Variation among NICUs in the magnitude and pace of improvement has not been described. We reported quantiles for shrunken adjusted rates of death before hospital discharge and selected neonatal morbidities from 2005 to 2014 for 756 Vermont Oxford Network member NICUs in the United States. The proportions of NICUs that had achieved rates previously achieved by only the best 10% or 25% of NICUs were high for all outcomes. By 2014, 689 NICUs (99.1%) had achieved the shrunken adjusted rate of the best quartile from 2005 and 684 NICUs (98.4%) had achieved the shrunken adjusted rate of the best decile from 2005 for mortality, while 678 NICUs (97.6%) had achieved the shrunken adjusted rate of the best quartile from 2005 and 632 (90.9%) had achieved the shrunken adjusted rate of the best decile from 2005 for late-onset infection. Neonatal intensive care units were able to make gains in necrotizing enterocolitis, severe intraventricular hemorrhage, and severe retinopathy of prematurity, with 76.0%, 88.2%, and 81.9% of NICUs, respectively, reaching the shrunken adjusted rates of the best quartile from 2005 for these measures in 4 to 8 years. These results illustrate the magnitude and pace of improvement that has occurred over the decade and describe the variation in outcomes that persists among different NICUs. These data provide benchmarks against which NICU teams can assess their own performance, identify focused opportunities for improvement, and set measurable aims.

The metrics we present provide a novel way to quantify the magnitude and pace of improvement for the field of neonatology. The dramatic increases in the proportions of NICUs that had learned to achieve rates that had been achieved by only the best 25% or 10% of units a decade earlier represent the learning curve for the care of very low-birth-weight infants in the United States. The time it took for 75% of NICUs to achieve the shrunken adjusted rate of the best quartile from 2005 highlights the differences in the pace of improvement for the various outcomes that we studied. We are not aware of similar data from other clinical specialties and therefore cannot comment on how the magnitude and pace of improvement in neonatology compares with that of other fields.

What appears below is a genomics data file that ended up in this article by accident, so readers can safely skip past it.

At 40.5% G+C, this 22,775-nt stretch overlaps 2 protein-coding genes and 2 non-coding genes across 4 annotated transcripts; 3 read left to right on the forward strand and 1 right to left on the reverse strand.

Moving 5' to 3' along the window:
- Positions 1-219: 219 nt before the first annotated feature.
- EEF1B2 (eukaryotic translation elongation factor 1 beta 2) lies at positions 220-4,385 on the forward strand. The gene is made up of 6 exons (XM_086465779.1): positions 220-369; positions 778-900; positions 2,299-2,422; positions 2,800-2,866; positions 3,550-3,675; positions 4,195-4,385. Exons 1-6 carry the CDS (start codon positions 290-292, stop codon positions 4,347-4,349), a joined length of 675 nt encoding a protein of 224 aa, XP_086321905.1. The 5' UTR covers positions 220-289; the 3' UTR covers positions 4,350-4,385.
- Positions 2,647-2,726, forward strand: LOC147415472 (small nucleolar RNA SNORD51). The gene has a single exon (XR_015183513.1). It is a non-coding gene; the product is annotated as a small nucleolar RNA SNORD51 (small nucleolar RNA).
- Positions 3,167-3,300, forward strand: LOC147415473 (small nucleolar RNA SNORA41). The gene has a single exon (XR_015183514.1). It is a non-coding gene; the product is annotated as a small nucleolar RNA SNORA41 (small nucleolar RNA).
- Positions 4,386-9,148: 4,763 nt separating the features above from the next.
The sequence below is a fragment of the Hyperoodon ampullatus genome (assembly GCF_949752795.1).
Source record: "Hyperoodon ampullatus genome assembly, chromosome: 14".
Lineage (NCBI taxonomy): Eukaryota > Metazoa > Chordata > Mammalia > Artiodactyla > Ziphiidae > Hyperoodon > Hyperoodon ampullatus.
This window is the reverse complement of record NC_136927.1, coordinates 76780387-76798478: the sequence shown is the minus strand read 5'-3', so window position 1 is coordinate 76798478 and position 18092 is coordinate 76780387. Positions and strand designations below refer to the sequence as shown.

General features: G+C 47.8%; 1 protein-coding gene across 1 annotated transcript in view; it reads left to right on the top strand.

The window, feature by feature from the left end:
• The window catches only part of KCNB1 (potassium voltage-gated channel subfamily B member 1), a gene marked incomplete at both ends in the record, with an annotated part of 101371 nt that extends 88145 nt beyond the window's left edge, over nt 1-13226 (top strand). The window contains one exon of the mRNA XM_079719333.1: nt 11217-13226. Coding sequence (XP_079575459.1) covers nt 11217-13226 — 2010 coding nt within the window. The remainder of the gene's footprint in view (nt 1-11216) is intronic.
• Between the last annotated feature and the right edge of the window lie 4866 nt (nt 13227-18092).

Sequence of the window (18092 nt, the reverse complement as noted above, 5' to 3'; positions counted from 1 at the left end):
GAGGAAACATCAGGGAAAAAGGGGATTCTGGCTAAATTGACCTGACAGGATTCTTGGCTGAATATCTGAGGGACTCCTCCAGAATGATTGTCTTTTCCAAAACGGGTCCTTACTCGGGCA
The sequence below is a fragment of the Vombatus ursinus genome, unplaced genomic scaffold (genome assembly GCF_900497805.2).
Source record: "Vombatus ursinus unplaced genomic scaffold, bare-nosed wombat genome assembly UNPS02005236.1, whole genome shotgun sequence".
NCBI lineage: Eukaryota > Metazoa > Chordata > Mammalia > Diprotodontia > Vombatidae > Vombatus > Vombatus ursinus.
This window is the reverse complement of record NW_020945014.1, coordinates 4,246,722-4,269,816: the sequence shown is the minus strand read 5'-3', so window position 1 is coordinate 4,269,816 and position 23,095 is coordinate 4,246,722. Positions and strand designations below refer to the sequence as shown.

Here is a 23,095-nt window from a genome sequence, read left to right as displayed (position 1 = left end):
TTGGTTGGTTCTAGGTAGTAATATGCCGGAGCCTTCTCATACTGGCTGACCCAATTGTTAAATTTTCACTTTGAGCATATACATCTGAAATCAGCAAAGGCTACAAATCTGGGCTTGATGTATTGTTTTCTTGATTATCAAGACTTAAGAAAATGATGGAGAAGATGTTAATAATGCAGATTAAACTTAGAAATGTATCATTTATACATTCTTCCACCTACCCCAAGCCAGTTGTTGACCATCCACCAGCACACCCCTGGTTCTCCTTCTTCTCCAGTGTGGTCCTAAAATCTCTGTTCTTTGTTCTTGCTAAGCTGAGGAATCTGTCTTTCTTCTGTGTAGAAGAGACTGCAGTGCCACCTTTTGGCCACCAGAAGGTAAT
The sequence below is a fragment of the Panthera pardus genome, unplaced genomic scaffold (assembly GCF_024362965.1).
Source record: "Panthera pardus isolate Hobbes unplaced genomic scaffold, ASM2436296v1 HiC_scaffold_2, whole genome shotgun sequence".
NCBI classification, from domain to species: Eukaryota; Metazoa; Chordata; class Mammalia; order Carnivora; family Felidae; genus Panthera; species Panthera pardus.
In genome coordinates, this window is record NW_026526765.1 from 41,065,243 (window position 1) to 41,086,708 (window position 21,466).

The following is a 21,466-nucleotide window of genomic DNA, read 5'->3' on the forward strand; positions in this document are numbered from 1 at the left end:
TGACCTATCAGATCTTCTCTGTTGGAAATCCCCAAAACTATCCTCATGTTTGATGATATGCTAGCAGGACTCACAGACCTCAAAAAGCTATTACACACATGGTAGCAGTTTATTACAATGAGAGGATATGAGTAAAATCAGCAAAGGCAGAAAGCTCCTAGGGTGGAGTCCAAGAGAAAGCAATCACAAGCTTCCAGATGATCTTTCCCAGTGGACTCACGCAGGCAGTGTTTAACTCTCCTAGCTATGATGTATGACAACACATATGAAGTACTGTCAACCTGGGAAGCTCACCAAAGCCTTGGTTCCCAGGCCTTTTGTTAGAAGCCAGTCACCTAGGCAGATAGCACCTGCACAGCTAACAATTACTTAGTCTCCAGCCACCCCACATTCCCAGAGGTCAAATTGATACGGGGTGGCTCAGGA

We calculated benchmark rates in 2005 and the proportion of NICUs in 2014 below these benchmarks using empirical Bayesian methods applied to individual estimates of NICU standardized morbidity ratios. The estimates for each unit “shrink” toward the overall network mean, with the amount of shrinkage being greater for smaller units, resulting in conservative estimates of the adjusted quantiles. Shrinkage to reduce variation owing to small sample sizes is an accepted method19,20 used by the American College of Surgeons National Surgical Quality Improvement Program21 and other registries.22 Hospitals with fewer infants may appear to perform better through shrinking to the network mean than if they were shrunken to a mean specific to low-volume hospitals.23 There are alternative ways to estimate these benchmarks and proportions, such as squared-error loss ranking procedures or posterior means of an appropriately defined function of the ratios.24 Understanding and comparing the statistical properties of alternative methods, as well as how long a given hospital can sustain a particular quantile rate and the effects of hospital volume, are important areas for future work, particularly if these metrics are to be applied in other clinical fields.

A possible explanation for the improvements we observed is the development and dissemination of evidence-based perinatal and obstetrical care practices and the application of improvement science to translate that evidence into routine practice.25 Use of antenatal corticosteroids,26,27 widespread adoption of less invasive approaches to respiratory support,10 standardized care of very low-birth-weight infants, and improved nutrition management, specifically the recognition of the importance of human milk for feeding preterm infants,28 are examples of evolving practices that can have a measurable effect on these outcomes. The increased adoption of evidence-based practices and their implementation using quality improvement methods may have contributed to the gains in survival without morbidity that we observed.